In order for the industry to accept a different score, it will require pricing and actuarial model changes, forward/backward compatibility testing, and reporting and disclosure changes, ultimately leading to a higher cost of mortgage credit for both the industry and consumers. It’s important to note that because it shares the same odds-to-score relationship as the classic FICO scoring system — which is the score currently in use for conforming mortgages — adopting FICO Score 9 would allow the industry to adopt a more predictive model with much lower transition costs.
The benefits of introducing a secondary score like VantageScore are negligible, according to Quantalytic and FHFA. A study by Tom Parrent and George Haman of Quantalytic found that 99.9 percent of new scores generated by VantageScore would likely not result in new mortgages annually. Furthermore, an evaluation by FHFA “revealed only marginal benefits to requiring a different credit score than classic FICO.”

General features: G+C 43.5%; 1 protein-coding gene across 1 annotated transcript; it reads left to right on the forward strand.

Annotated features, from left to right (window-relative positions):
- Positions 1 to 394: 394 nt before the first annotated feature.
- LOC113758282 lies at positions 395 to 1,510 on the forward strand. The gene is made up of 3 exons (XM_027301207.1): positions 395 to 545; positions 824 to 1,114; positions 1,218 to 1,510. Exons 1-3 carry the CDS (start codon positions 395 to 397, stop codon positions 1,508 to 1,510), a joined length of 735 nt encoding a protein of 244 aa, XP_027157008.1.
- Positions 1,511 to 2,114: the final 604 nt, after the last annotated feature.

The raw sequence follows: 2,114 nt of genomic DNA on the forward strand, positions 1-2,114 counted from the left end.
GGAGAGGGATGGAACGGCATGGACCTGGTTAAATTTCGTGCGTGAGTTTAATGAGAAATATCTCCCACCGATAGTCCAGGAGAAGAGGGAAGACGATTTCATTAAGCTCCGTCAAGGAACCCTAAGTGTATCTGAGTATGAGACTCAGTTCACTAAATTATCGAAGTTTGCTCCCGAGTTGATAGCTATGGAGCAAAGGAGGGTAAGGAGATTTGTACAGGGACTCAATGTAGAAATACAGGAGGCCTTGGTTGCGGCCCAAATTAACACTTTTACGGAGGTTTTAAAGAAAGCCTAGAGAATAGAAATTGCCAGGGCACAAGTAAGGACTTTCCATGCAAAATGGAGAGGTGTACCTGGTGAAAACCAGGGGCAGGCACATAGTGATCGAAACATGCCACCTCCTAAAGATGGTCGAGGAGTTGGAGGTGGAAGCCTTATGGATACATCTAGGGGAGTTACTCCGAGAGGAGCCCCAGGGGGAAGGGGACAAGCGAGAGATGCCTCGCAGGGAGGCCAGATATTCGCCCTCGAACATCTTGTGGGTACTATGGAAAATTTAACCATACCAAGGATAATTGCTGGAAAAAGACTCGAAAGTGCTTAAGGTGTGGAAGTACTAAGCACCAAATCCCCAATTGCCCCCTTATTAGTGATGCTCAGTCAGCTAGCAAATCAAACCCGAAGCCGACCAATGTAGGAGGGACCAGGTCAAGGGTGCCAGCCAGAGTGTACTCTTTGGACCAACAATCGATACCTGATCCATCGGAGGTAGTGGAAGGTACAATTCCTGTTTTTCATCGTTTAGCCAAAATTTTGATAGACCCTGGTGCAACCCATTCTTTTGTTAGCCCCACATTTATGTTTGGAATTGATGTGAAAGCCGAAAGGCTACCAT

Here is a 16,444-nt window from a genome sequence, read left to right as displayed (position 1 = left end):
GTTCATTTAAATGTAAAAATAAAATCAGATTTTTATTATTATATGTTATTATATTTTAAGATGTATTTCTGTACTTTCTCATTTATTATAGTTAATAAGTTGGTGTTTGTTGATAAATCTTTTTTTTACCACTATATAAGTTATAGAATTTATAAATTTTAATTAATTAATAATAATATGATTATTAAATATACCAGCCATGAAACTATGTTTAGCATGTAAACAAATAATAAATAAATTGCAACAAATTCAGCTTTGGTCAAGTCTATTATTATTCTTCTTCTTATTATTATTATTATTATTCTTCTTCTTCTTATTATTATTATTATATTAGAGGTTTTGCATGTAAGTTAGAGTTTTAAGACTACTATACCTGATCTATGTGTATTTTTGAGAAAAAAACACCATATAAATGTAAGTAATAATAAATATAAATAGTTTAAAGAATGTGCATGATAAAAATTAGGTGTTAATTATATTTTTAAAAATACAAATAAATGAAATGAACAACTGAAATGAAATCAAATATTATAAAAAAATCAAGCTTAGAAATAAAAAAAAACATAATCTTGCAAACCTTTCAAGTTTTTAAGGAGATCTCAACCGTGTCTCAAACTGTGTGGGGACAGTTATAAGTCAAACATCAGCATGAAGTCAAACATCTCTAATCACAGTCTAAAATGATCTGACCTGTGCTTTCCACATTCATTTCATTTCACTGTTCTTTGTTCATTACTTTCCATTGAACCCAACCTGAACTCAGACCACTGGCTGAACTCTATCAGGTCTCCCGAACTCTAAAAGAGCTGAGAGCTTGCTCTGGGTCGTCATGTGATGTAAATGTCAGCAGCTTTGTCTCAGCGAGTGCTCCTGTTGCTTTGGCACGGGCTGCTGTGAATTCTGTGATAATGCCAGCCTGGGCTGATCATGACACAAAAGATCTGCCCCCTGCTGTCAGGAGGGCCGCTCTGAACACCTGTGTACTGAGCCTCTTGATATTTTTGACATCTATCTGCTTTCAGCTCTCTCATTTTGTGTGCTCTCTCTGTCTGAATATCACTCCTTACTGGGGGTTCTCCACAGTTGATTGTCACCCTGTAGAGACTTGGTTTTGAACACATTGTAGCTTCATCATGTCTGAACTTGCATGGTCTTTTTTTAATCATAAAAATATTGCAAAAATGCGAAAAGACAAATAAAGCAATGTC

For decades, the FICO credit score has provided an independent indicator of risk that investors trust. A shift to a model such as VantageScore, which is owned by the three major credit bureaus — Equifax, Experian and TransUnion — would primarily serve to consolidate the credit bureaus’ power in the mortgage market.
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Unlike other consumer-credit markets, the GSEs’ tri-bureau requirement that mortgage lenders pull prospective borrowers’ credit reports from all three main bureaus — Equifax, Experian and TransUnion — during the mortgage origination process means that the credit bureaus do not compete with each other in the conforming-mortgage market. This lack of competition would give the credit bureaus broad power in a system where they have control over the pricing and distribution of both credit reports and scores, which would only increase if the GSEs accepted VantageScore.
Given these high costs and the marginal benefits, any changes to credit scoring undertaken by FHFA and the GSEs should be subject to a robust, independent cost-benefit analysis examining the impact on all the participants in the mortgage market, from originators to insurers to consumers.